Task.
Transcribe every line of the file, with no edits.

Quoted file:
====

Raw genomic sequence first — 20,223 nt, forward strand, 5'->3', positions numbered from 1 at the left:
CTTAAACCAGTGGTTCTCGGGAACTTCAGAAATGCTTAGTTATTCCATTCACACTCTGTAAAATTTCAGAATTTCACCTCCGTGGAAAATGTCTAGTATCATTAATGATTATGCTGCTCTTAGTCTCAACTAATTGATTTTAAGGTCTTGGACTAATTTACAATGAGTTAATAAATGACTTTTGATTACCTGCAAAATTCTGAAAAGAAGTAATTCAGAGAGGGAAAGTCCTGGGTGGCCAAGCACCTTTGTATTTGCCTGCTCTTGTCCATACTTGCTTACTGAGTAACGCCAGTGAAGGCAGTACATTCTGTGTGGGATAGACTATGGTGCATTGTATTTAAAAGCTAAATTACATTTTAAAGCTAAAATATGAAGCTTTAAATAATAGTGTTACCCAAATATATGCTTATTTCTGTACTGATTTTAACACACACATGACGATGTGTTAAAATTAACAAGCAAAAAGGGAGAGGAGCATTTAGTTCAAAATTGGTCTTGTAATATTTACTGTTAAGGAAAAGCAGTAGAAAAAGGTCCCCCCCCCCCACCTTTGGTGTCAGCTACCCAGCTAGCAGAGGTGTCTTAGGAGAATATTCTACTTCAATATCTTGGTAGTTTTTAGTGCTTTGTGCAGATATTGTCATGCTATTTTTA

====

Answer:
Raw genomic sequence first — 20,223 nt, forward strand, 5'->3', positions numbered from 1 at the left:
CTTAAACCAGTGGTTCTCGGGAACTTCAGAAATGCTTAGTTATTCCATTCACACTCTGTAAAATTTCAGAATTTCACCTCCGTGGAAAATGTCTAGTATCATTAATGATTATGCTGCTCTTAGTCTCAACTAATTGATTTTAAGGTCTTGGACTAATTTACAATGAGTTAATAAATGACTTTTGATTACCTGCAAAATTCTGAAAAGAAGTAATTCAGAGAGGGAAAGTCCTGGGTGGCCAAGCACCTTTGTATTTGCCTGCTCTTGTCCATACTTGCTTACTGAGTAACGCCAGTGAAGGCAGTACATTCTGTGTGGGATAGACTATGGTGCATTGTATTTAAAAGCTAAATTACATTTTAAAGCTAAAATATGAAGCTTTAAATAATAGTGTTACCCAAATATATGCTTATTTCTGTACTGATTTTAACACACACATGACGATGTGTTAAAATTAACAAGCAAAAAGGGAGAGGAGCATTTAGTTCAAAATTGGTCTTGTAATATTTACTGTTAAGGAAAAGCAGTAGAAAAAGGTCCCCCCCCCCCACCTTTGGTGTCAGCTACCCAGCTAGCAGAGGTGTCTTAGGAGAATATTCTACTTCAATATCTTGGTAGTTTTTAGTGCTTTGTGCAGATATTGTCATGCTATTTTTA